12th Man Mom: How the Seahawks are Making Me a Better Parent

As long-time Seattle Seahawks fans, these past two football seasons have been a whole lot of fun for our family. With winning the Superbowl last year and clinching first seed in the playoffs winning the NFC championship this year, the Seahawks are definitely having their day.

But my interest in the current team goes beyond the Legion of Boom, Beast Mode, and Russell Wilson’s studliness. The more I read about them, the more I see head coach Pete Carroll and the Seahawks as a fascinating case study in family dynamics. Here’s this group of guys with vastly different personalities and strengths, and a coach who has managed to bring out the best in all of them, both individually and collectively. That’s no small feat.

And on a fundamental level, that’s the same thing we’re trying to do with our kids, isn’t it? Help them reach their individual potentials while working together towards our family’s goals?

So here are ten bits of wisdom I’m swiping from the Seahawks to add to my parenting playbook:

1. Have a Clear Philosophy

Pete Carroll’s “Win Forever” pyramid is impressive and obviously effective, but it’s really not rocket science. He simply married his philosophies of the game with his philosophies on life, created a clear vision of what his team is about, and reminds them of it on a daily basis.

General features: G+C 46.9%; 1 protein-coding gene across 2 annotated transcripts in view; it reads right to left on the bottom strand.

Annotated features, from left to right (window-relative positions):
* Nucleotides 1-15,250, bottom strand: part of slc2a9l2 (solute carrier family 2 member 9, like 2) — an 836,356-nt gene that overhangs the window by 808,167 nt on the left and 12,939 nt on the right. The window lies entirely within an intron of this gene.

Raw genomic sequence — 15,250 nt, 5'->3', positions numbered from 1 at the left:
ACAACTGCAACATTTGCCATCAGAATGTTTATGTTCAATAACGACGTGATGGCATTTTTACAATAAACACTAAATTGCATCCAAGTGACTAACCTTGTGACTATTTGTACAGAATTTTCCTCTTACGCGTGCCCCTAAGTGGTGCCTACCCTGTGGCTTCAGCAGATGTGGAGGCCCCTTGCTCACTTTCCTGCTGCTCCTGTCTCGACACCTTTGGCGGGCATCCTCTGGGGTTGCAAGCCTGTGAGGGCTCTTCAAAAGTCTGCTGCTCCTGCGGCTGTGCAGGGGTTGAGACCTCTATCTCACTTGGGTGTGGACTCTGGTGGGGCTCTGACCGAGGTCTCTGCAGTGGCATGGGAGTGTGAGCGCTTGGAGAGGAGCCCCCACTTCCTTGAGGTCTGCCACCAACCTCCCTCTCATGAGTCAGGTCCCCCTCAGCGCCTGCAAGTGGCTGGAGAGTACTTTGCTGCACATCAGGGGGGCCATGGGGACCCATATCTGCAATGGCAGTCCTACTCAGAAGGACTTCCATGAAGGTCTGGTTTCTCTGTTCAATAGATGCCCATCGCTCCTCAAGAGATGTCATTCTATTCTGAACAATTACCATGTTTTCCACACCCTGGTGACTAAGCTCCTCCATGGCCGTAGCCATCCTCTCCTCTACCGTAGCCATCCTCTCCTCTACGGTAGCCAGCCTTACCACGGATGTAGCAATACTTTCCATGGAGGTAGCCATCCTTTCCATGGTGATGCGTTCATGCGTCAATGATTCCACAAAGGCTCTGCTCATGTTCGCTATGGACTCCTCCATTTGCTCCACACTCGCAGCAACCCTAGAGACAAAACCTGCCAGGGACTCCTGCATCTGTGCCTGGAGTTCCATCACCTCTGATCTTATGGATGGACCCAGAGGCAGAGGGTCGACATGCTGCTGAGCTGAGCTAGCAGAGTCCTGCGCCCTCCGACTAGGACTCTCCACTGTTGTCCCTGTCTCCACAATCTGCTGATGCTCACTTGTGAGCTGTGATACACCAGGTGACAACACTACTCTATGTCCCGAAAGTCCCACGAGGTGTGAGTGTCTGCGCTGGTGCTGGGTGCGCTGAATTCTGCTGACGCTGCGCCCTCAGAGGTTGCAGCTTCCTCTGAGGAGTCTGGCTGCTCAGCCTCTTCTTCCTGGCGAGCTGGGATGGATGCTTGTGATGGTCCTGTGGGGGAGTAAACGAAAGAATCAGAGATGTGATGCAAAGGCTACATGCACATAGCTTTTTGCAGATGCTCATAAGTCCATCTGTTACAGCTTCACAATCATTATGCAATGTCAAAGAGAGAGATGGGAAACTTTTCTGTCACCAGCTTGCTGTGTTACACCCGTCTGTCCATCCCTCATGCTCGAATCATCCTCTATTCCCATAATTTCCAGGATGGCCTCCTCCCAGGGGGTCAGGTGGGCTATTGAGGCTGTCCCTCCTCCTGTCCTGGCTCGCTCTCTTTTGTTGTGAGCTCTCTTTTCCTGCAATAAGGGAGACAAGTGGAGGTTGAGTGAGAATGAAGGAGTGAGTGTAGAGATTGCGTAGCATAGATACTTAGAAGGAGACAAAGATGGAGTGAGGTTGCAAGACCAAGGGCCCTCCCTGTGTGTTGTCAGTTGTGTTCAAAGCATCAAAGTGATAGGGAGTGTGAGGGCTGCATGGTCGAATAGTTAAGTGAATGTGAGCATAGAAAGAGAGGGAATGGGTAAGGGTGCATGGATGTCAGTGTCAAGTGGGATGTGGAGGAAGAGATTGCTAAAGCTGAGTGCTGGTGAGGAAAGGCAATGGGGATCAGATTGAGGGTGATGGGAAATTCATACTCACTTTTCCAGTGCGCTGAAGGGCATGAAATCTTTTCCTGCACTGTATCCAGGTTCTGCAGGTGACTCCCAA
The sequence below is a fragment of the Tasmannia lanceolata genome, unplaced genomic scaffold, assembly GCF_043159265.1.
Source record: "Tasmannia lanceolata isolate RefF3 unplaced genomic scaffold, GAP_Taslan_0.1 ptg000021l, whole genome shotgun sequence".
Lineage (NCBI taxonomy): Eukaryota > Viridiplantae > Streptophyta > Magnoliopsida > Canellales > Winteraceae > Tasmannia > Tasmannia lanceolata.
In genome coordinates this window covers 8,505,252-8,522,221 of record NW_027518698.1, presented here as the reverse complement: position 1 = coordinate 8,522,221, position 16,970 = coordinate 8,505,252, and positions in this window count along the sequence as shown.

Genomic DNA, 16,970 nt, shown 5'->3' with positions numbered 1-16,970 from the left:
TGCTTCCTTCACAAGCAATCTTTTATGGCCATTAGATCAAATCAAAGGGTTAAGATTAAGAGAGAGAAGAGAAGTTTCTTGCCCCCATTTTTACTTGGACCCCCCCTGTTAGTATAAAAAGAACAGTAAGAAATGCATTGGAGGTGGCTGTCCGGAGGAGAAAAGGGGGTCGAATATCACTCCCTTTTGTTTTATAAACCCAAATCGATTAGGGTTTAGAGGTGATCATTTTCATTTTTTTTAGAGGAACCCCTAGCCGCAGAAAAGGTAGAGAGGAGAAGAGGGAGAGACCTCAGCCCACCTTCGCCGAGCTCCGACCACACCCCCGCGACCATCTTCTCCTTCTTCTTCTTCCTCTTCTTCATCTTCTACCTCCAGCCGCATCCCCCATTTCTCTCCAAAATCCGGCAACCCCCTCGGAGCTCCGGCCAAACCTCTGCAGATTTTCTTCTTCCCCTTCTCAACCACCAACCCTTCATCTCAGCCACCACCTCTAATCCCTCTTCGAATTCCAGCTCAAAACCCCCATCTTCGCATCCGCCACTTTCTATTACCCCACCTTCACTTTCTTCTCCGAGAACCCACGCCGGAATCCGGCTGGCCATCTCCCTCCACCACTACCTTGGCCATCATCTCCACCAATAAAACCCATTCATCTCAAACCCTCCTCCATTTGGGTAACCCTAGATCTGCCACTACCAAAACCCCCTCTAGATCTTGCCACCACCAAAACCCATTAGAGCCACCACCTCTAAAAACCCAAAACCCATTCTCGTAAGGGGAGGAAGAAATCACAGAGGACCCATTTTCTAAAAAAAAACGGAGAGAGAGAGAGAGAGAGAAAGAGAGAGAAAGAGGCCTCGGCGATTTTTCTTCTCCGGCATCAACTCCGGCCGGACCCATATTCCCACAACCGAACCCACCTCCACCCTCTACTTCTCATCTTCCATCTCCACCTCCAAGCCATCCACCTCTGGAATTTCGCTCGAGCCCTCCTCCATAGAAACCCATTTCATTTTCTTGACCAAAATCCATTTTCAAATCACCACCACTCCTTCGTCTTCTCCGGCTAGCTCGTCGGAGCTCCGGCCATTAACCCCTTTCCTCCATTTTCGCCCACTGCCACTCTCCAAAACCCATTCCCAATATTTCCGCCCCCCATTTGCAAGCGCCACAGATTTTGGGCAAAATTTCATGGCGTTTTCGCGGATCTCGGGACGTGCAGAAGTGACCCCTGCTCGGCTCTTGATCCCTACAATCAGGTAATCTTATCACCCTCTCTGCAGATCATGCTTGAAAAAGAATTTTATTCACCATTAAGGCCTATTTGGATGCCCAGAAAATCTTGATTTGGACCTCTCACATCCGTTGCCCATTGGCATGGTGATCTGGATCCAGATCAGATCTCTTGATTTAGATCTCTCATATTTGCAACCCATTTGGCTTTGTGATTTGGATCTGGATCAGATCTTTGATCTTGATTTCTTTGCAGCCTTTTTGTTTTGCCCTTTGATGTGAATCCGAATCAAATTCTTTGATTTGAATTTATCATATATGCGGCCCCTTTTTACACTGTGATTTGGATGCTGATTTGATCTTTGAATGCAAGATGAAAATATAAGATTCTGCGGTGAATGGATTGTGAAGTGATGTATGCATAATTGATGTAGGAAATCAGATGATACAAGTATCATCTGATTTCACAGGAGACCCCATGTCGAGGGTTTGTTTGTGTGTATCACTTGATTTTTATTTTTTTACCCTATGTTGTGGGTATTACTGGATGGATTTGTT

Our kids benefit from having a clear vision of what we’re about, too. What are the central, defining characteristics of our family? What do we value most as a unit? What are our ultimate goals? Do we articulate those things daily for our kids? If not, maybe we should.

2. “Build Confidence. Gain Trust.”

I love that Pete Carroll ties confidence to trust and makes them (almost) the ultimate goal of his program. Players perform when they know they can achieve excellence and when they know their coach will do whatever he can to help them get there. Pete Carroll is the Seahawks’ biggest fan and their loudest cheerleader. Players give their best because it’s expected, but also because they are inspired.